When you have a disease of the muscles, such as Duchenne muscular dystrophy (DMD), its physical nature is clearly visible. What is less visible, but nonetheless important, are the mental scars that arise from living with this disease.
In my experience, while I have many of those mental scars, I’ve also been fortunate to have engaged medical providers who realize being cognizant of these psychological struggles can be as important for my quality of life as treating the physical symptoms. And as a result of those experiences, I have some advice for how health care providers can better balance physical and mental health when treating a rare disease.
Living with DMD’s Inevitability
Growing up with DMD, I had not considered that my mental health was its own suffering or even a factor in how I managed life with the disease. A shift in my thinking occurred around the time I was completing my college education, about 5 years ago. Since the disease progressively weakens muscles, its physical effects intensify over the years, and so do the mental scars. While the life expectancy of DMD patients has steadily increased in recent years, at that turning point moment in my life, I was well aware that within the next 10 years or so, the strain on my heart and lung muscles could cut my life short.
By that summer of 2016, it was becoming apparent there was a lot weighing on my mind. I was having an increase in thoughts that raced through my mind, especially in the evening. It was becoming increasingly difficult to fall asleep some nights and, on occasion, I would cry myself to sleep. My mortality increasingly became top of mind.
During this time, I had been communicating with a social worker from the Cincinnati Children’s Hospital, the nationally recognized clinic I received care from since 2004. Discussing mental health issues had not been a priority until I finally found the courage to reveal what I was experiencing. They responded saying it was their “main role and purpose” to help me with my mental state of mind. It was reassuring to hear that someone was there to listen.
Learning How To Speak Up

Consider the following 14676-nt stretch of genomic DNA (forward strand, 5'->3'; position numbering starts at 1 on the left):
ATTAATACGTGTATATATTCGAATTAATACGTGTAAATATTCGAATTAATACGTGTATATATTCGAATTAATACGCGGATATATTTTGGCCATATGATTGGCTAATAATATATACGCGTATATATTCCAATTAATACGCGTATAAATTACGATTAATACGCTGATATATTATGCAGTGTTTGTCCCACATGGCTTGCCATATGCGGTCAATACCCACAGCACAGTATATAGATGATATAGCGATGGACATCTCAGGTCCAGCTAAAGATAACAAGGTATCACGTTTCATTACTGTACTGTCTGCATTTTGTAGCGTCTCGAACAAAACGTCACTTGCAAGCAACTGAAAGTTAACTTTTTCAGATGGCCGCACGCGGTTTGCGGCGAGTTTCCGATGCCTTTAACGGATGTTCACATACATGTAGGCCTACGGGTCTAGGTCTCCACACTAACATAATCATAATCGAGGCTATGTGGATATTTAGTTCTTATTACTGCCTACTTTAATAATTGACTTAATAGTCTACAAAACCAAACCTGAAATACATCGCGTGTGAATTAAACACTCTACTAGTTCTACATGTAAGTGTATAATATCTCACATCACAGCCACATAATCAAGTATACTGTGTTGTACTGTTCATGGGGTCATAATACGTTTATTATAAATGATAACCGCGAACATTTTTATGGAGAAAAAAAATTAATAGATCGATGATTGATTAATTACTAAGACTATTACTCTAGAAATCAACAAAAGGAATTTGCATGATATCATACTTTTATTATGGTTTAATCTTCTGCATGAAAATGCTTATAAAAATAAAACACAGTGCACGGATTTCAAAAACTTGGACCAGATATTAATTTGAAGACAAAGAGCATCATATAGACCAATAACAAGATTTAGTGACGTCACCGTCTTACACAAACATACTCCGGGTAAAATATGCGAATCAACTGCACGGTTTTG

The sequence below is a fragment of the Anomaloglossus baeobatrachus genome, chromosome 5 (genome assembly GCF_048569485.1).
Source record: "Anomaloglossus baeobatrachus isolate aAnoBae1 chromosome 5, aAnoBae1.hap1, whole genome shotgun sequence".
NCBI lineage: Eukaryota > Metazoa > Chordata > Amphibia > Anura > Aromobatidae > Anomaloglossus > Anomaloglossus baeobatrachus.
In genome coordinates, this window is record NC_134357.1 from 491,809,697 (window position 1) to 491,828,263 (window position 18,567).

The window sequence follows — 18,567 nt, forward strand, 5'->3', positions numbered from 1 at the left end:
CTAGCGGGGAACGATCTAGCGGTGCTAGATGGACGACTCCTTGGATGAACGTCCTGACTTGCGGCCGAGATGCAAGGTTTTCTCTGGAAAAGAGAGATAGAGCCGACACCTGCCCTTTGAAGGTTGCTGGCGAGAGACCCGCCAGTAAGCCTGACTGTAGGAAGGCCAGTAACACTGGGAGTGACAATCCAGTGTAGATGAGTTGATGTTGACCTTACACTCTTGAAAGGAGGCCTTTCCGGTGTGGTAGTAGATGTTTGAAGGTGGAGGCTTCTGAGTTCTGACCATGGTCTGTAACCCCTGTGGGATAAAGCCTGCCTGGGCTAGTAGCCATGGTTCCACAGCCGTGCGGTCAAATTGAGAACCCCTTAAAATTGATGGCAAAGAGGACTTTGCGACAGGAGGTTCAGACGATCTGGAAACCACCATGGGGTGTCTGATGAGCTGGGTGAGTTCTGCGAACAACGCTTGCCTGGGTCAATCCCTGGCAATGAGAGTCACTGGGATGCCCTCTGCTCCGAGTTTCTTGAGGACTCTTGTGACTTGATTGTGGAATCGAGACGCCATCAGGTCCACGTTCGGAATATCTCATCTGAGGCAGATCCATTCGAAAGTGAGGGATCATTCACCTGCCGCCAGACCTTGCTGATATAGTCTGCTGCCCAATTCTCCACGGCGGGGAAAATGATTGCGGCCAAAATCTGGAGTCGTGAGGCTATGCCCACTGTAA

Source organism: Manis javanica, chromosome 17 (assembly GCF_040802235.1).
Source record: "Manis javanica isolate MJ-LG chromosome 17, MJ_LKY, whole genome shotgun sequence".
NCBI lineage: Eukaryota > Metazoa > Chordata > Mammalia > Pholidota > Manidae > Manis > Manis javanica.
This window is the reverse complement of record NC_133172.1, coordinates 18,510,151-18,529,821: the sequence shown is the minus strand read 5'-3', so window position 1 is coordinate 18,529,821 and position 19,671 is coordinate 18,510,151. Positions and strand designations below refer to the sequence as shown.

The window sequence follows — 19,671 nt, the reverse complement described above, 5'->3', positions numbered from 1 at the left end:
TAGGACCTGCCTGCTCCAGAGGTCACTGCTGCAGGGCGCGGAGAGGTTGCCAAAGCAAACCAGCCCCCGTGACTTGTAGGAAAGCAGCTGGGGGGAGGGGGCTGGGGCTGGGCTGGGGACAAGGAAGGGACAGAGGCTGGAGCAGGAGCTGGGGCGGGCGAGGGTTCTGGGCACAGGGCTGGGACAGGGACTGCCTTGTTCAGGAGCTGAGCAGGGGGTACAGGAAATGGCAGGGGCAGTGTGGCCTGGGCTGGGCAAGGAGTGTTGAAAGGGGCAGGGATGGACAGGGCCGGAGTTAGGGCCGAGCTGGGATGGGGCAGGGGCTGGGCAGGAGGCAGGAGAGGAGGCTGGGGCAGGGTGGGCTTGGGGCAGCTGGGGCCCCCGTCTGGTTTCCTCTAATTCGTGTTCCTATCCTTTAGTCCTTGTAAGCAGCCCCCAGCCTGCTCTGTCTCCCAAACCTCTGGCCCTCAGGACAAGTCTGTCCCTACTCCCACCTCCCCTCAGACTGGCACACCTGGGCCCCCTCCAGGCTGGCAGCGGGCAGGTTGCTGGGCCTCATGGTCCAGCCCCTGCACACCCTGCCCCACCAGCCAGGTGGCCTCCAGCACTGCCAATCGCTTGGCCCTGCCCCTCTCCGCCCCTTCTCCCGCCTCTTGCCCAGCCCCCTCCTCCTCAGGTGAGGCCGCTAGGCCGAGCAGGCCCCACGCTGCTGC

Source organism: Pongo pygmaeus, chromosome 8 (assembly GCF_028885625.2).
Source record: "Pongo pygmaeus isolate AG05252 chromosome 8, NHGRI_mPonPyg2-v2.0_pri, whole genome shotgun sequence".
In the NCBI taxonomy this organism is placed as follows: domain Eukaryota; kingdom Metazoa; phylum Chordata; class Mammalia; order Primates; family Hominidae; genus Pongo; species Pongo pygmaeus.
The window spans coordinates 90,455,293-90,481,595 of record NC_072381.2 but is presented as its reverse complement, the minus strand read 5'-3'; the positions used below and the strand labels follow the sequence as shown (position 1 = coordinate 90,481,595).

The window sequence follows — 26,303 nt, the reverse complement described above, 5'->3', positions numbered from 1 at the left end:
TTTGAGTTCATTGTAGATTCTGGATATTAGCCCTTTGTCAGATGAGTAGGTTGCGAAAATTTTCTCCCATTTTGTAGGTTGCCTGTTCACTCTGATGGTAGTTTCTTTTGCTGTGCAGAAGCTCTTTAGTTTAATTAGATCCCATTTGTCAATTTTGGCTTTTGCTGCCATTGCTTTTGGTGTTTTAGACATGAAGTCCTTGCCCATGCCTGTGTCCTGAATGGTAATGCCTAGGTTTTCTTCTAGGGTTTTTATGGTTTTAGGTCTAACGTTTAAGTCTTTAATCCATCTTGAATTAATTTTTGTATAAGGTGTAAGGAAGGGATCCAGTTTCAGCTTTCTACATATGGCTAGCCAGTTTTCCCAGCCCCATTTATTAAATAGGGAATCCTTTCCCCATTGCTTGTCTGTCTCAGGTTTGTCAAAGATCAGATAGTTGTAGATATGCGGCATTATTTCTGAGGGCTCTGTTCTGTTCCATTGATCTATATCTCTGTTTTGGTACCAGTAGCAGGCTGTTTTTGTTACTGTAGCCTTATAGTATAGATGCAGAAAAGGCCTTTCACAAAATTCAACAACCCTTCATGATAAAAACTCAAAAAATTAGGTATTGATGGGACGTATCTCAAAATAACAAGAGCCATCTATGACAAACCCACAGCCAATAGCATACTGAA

I finally realized that it’s OK to express how I feel emotionally and psychologically, and ask for help with mental health issues, and not just the physical aspect of living with DMD. I credit my clinic for providing the priceless resource of a social worker that would listen.
When I meet with my team of specialists, there have been instances when some of them have made sure to ask about my mental health. My cardiologist, a psychiatrist and palliative care specialists, for example, have all inquired about my mental state. It is an aspect of my care that I appreciate a great deal. However, this is not always the case.
Throughout my life I have experienced what I call medical and health traumas. These are “moments” I believe that are closely related to the nature and progression of my DMD. Some of these traumas have occurred at a medical facility. For example, I remember having surgery to fuse my spine – a procedure often needed for patients with DMD. I was just 11 years old. Talking this through with care providers, I recalled waking up one night at the hospital hooked up to several machines, crying and being consoled by a number of healthcare providers. I also recalled the feeling of a light burning sensation when the doctors checked my bandage. It helped me to recall these traumatic experiences with the aid of my care providers. They listened. They helped.
On the other hand, however, there have been occasions when my medical providers could have been more empathetic, more aware of how hard these traumatic experiences in and out of the hospital were having on my mental health, and thus my physical health.
Some examples stick in my memory. When I fractured my arm, a specialist said he was sorry it happened, but that I probably should have been on the medication I now take for bone density. In that moment, an expression of empathy would have been welcomed. Elsewhere, some tests I receive take a toll on my mind, especially x-rays where I’m uncomfortable with moving my body and fear getting injured. When I have made doctors aware of this, I feel like I’ve been brushed off.
In these examples and others, it would have helped if the providers were more empathetic, taking into consideration how my mental state of mind was intertwined with my physical, more easily measured, state of well being.
Through all these experiences, I have learned to bear some responsibility to ask for help with the mental or emotional aspects of the health care process, to play a more active role in my own treatment. It begins with speaking up.